Employers, Job Seekers Take Issue with the Hiring Process

For employers and employees, matchmaking seems to have gotten more difficult.

A recent Top Workplaces Research Lab study revealed that employers and job seekers alike are struggling with the recruiting and hiring process.


What ticks off job seekers the most? The frustration with the amount of time it takes to find a job, along with the added stress and spotty communication.

And there are big gaps in perceptions centered on clear communication of company culture. While 80% of employers believe they effectively convey their company culture to job seekers, only 30% of candidates share the same perception.

Furthermore, while 60% of employers said they felt they were regularly communicating, only 28% of job seekers said they felt the communication was sufficient.

Both hiring organizations and job seekers agree that hiring, recruiting, and finding a job are more difficult than in past years.

The Top Workplaces Research Lab recently conducted a comprehensive survey, gathering insights from both hiring organizations (246 responders) and job seekers (302 responders) to shed light on the hiring process. While there were some commonalities in their views, there were also significant disparities. Here are some other key findings.

Challenging times: Both employers and job seekers report an increased level of difficulty in the hiring and job-hunting processes compared with the pre-pandemic era.

Perception gap: Job seeker responses indicated a more negative interview process than what hiring organizations believed candidates at their own organizations would experience.

Culture fit discrepancy: While 95% of hiring organizations considered culture fit highly important when selecting a candidate, only 45% of job seekers shared this perspective.

Dissatisfaction with time-to-fill positions: Nearly half of hiring organizations (47%) expressed dissatisfaction with the time it takes to fill vacant positions within their organizations.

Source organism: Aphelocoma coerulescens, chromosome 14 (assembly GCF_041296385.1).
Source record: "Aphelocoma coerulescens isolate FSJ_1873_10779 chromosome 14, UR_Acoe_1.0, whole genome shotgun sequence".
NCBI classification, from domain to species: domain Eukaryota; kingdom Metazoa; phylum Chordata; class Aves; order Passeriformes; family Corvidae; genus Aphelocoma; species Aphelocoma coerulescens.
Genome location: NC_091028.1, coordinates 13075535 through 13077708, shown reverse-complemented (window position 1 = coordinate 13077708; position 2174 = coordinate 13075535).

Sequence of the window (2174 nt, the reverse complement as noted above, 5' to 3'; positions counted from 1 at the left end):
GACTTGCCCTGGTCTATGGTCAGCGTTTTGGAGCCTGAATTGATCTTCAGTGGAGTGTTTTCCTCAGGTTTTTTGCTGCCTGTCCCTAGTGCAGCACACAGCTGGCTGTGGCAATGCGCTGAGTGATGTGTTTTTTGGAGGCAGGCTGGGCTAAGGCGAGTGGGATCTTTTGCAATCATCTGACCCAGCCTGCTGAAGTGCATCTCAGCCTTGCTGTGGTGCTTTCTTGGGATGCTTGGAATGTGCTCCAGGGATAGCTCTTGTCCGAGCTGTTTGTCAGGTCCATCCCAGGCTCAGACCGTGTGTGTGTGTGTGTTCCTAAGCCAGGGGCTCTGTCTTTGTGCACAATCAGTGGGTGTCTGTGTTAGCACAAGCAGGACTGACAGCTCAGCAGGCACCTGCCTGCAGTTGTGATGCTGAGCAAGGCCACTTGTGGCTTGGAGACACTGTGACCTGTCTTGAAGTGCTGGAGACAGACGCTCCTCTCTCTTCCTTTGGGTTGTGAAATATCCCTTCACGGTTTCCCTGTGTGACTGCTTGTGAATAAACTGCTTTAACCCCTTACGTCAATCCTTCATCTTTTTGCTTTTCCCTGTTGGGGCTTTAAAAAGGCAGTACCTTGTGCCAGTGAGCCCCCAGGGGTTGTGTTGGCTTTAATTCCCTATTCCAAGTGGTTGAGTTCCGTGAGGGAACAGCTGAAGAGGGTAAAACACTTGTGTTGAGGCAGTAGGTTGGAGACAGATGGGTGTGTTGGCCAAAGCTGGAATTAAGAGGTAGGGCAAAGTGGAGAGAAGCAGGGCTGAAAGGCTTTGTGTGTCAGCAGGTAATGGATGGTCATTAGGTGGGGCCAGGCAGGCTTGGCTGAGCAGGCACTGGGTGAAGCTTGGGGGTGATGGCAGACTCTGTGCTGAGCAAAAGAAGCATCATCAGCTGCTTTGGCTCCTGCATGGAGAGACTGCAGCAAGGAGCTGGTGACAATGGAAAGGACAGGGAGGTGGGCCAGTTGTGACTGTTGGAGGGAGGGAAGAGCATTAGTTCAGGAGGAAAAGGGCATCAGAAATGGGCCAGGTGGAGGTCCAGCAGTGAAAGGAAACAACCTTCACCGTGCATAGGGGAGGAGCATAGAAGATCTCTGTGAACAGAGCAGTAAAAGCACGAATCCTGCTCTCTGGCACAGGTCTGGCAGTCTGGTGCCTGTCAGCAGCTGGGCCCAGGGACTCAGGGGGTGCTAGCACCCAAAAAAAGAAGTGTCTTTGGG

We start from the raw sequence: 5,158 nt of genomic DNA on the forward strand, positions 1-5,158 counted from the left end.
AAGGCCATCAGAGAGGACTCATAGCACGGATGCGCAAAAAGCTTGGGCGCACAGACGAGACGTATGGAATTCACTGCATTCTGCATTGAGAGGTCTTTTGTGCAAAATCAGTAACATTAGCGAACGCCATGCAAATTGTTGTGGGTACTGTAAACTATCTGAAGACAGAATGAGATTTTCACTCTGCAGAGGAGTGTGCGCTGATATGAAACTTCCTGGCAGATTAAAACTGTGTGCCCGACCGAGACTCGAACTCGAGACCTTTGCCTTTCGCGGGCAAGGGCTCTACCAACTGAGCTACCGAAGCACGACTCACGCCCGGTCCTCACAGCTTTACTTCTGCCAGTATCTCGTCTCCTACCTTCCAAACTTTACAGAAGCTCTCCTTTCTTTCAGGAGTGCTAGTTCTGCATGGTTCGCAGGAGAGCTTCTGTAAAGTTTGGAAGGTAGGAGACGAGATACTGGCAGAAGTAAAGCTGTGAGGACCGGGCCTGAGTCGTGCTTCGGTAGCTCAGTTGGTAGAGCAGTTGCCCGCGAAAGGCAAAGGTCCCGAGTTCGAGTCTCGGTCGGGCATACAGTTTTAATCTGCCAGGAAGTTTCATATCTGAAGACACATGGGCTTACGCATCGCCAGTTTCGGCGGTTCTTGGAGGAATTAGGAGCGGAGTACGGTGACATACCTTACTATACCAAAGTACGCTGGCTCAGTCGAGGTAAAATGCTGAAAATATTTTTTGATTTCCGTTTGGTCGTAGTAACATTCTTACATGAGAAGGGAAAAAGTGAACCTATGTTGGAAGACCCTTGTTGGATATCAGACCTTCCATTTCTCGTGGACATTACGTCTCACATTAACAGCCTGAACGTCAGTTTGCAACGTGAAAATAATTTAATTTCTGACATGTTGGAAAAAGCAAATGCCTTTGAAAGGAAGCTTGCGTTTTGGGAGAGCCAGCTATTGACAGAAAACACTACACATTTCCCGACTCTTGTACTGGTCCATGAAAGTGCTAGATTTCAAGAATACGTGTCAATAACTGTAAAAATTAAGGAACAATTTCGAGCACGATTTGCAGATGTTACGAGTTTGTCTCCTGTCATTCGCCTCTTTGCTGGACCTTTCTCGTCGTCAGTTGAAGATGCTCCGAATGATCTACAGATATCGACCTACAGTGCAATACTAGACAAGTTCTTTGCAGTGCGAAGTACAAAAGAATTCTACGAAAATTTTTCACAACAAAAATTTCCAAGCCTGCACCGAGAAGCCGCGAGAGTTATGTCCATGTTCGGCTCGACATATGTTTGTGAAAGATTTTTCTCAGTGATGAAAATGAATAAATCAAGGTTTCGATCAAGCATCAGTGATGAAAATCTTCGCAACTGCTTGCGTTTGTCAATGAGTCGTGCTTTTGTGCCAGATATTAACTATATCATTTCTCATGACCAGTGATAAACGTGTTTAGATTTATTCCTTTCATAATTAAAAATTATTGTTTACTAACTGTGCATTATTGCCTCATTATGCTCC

Effective recruitment channels: Hiring organizations reported that they find most candidates through employee referrals and job boards.

Effectiveness of hiring efforts: Surprisingly, only 56% of hiring organizations rated their hiring and recruiting efforts as highly effective.

Where are employers finding workers? Of those employers surveyed, 78% said they find talent through referrals. Some 61% use job boards. Another 38% use word of mouth, and about a third rely on direct advertising. Another third said they used promotions and transfers to fill positions.

When asked what obstacles are hurting the hiring and recruiting process, 62% of employers said there was a limited talent pool. About half said candidate expectations for pay was a barrier. Another third cited candidates unexpectedly dropping out of process as well as a limited number of applicants. And 29% cited candidate expectations for remote work.

Not surprising, employees valued pay, work-life flexibility and benefits (in that order) when looking for a job.

When asked what would improve the process, job seekers said better communication, transparency about pay, a shorter process and clearer expectations around the job itself.

Recommended best practices for employers around hiring:

  • Communicate more, from start to finish, at every phase of the process.
  • Streamline the hiring process.
  • Be transparent about pay from the beginning.
  • Design the process to be more inclusive of diverse candidates.
  • Collect data on the most important aspects of the hiring process, and use it to improve.

These findings offer valuable insights into the perspectives of both job seekers and organizations, highlighting the areas of needed improvements. Improvements in the hiring process would close some of these gaps and create a more positive experience for everyone.

Bob Helbig is media partnerships director at Energage, a Philadelphia-based employee survey firm. Energage is The Washington Post’s survey partner for Top Workplaces. To nominate your company as a Top Workplace, go to https://www.washingtonpost.com/nominate.

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